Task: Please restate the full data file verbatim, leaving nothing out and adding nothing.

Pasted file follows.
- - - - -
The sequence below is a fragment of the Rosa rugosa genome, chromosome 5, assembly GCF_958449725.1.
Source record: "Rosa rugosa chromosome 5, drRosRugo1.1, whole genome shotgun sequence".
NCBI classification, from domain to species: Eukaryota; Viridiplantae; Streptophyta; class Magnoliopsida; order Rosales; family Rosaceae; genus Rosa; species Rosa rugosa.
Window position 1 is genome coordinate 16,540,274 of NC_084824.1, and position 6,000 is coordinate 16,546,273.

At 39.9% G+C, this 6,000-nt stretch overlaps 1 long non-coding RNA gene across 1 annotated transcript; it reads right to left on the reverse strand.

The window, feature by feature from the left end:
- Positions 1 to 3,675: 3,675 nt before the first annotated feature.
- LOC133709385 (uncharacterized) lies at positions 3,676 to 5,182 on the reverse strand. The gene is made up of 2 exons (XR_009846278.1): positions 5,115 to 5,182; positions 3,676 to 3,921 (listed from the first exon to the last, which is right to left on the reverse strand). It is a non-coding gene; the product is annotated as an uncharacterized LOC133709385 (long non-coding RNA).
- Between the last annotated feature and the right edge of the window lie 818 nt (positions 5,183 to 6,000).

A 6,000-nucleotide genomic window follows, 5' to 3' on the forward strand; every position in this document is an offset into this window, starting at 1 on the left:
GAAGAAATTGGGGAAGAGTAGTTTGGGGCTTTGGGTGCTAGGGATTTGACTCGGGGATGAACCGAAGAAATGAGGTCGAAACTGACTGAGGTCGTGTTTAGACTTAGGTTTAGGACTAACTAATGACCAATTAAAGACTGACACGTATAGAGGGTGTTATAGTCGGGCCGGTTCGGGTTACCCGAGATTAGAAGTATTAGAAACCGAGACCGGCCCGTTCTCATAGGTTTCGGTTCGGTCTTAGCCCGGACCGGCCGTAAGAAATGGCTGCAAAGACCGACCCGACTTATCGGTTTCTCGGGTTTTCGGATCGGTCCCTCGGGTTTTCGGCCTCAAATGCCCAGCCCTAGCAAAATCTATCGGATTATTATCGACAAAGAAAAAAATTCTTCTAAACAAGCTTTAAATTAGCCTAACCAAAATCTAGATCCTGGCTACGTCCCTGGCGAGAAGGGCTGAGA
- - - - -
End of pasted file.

The sequence below is a fragment of the Rosa rugosa genome, chromosome 5, assembly GCF_958449725.1.
Source record: "Rosa rugosa chromosome 5, drRosRugo1.1, whole genome shotgun sequence".
NCBI classification, from domain to species: Eukaryota; Viridiplantae; Streptophyta; class Magnoliopsida; order Rosales; family Rosaceae; genus Rosa; species Rosa rugosa.
Window position 1 is genome coordinate 16,540,274 of NC_084824.1, and position 6,000 is coordinate 16,546,273.

At 39.9% G+C, this 6,000-nt stretch overlaps 1 long non-coding RNA gene across 1 annotated transcript; it reads right to left on the reverse strand.

The window, feature by feature from the left end:
- Positions 1 to 3,675: 3,675 nt before the first annotated feature.
- LOC133709385 (uncharacterized) lies at positions 3,676 to 5,182 on the reverse strand. The gene is made up of 2 exons (XR_009846278.1): positions 5,115 to 5,182; positions 3,676 to 3,921 (listed from the first exon to the last, which is right to left on the reverse strand). It is a non-coding gene; the product is annotated as an uncharacterized LOC133709385 (long non-coding RNA).
- Between the last annotated feature and the right edge of the window lie 818 nt (positions 5,183 to 6,000).

A 6,000-nucleotide genomic window follows, 5' to 3' on the forward strand; every position in this document is an offset into this window, starting at 1 on the left:
GAAGAAATTGGGGAAGAGTAGTTTGGGGCTTTGGGTGCTAGGGATTTGACTCGGGGATGAACCGAAGAAATGAGGTCGAAACTGACTGAGGTCGTGTTTAGACTTAGGTTTAGGACTAACTAATGACCAATTAAAGACTGACACGTATAGAGGGTGTTATAGTCGGGCCGGTTCGGGTTACCCGAGATTAGAAGTATTAGAAACCGAGACCGGCCCGTTCTCATAGGTTTCGGTTCGGTCTTAGCCCGGACCGGCCGTAAGAAATGGCTGCAAAGACCGACCCGACTTATCGGTTTCTCGGGTTTTCGGATCGGTCCCTCGGGTTTTCGGCCTCAAATGCCCAGCCCTAGCAAAATCTATCGGATTATTATCGACAAAGAAAAAAATTCTTCTAAACAAGCTTTAAATTAGCCTAACCAAAATCTAGATCCTGGCTACGTCCCTGGCGAGAAGGGCTGAGA